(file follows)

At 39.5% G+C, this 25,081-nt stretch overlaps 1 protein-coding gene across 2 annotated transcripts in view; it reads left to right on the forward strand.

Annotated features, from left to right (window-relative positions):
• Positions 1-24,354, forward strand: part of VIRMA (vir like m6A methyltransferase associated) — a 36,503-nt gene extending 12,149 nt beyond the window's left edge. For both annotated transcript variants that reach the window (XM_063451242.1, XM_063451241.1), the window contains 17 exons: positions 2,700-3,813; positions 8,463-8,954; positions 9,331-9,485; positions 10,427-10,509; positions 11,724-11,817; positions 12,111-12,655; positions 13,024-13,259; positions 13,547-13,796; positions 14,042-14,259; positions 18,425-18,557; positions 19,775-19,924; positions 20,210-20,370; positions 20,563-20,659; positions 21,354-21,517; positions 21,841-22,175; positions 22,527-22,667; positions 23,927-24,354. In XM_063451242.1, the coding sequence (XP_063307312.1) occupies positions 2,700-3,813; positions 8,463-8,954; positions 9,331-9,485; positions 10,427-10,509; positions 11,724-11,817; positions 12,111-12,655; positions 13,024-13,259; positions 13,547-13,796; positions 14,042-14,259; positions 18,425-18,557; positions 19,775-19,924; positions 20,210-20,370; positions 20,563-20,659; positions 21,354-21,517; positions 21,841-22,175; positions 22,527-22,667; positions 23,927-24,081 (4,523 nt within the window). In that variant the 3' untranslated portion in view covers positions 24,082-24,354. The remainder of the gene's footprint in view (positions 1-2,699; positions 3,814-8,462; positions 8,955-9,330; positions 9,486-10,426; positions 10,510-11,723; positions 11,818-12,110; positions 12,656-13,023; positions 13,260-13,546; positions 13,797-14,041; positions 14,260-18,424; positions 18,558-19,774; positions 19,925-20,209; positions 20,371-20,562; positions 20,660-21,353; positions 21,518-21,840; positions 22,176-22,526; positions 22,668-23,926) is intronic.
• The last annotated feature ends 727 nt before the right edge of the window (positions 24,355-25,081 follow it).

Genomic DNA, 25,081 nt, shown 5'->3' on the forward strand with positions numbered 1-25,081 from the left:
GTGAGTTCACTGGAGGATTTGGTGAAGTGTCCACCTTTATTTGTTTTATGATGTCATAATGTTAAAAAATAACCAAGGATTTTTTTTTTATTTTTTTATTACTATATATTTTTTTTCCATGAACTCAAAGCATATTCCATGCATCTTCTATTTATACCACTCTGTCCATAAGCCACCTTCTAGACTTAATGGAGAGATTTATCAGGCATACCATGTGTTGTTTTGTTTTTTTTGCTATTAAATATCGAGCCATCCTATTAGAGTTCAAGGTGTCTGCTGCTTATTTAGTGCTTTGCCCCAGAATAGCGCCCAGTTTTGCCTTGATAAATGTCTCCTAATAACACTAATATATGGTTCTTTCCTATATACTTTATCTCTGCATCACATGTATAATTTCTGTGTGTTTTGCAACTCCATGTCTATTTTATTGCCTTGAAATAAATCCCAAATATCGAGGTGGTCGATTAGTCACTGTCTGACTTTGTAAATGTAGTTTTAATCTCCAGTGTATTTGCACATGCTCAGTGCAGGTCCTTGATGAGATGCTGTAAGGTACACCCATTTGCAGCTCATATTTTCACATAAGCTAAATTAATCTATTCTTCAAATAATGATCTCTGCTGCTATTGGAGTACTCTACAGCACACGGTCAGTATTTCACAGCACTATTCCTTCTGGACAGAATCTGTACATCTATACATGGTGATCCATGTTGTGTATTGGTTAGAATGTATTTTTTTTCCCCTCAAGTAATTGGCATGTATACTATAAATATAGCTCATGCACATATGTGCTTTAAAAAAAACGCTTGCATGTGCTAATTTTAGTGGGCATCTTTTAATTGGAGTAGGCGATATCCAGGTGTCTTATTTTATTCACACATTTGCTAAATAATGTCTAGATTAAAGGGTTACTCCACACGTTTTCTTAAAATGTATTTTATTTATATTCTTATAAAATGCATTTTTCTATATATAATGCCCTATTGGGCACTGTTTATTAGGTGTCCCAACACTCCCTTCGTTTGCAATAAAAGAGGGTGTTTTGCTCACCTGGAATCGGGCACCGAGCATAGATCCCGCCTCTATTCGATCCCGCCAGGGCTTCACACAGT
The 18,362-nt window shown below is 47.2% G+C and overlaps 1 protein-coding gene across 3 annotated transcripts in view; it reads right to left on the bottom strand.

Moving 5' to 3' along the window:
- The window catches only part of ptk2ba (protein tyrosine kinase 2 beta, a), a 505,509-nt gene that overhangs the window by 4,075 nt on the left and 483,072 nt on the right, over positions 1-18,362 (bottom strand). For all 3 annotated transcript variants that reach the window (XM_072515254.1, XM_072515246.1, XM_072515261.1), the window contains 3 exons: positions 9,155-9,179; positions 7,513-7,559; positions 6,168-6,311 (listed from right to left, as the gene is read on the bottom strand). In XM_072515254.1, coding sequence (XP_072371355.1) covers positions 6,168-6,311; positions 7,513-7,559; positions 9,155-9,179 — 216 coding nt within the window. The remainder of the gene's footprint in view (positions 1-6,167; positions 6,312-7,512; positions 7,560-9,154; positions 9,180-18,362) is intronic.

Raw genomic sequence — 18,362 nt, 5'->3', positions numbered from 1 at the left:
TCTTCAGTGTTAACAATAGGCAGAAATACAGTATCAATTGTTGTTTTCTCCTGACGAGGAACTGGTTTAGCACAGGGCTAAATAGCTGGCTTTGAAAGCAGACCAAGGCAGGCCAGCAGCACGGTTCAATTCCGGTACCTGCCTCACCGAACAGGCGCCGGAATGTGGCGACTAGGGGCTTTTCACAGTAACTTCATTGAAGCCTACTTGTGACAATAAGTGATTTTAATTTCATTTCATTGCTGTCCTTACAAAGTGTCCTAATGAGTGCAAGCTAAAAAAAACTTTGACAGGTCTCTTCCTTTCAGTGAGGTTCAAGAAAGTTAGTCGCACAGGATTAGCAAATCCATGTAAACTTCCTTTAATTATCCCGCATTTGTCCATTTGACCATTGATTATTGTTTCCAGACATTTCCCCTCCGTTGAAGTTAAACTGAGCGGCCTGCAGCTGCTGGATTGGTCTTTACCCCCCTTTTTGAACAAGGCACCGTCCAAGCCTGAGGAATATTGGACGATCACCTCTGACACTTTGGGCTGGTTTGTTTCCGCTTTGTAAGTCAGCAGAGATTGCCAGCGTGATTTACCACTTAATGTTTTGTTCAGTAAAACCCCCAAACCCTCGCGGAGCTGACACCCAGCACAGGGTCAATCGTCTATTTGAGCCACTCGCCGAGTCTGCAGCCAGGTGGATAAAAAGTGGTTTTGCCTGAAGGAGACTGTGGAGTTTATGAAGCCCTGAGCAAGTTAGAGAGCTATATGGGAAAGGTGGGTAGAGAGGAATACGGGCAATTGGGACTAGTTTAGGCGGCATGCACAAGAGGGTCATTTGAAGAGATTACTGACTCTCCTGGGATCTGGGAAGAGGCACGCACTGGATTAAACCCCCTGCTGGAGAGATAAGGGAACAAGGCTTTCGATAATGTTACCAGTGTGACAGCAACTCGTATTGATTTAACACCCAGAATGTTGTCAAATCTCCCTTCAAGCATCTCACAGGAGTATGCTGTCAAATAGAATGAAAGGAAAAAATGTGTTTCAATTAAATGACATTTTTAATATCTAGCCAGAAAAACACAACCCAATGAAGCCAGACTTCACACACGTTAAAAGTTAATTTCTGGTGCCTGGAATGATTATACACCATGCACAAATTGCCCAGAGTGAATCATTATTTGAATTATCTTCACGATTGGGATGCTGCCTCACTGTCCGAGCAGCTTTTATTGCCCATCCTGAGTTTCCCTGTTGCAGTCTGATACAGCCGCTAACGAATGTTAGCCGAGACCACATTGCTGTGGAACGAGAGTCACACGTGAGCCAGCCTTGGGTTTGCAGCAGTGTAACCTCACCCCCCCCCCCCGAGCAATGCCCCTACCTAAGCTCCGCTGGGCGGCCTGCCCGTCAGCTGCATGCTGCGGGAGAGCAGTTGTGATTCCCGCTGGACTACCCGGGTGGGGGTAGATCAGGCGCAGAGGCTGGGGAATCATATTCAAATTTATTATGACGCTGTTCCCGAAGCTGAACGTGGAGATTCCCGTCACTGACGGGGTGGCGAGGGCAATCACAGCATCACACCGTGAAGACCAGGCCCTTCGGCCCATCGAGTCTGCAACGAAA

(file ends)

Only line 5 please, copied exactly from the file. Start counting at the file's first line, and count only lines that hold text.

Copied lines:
Genomic DNA, 25,081 nt, shown 5'->3' on the forward strand with positions numbered 1-25,081 from the left: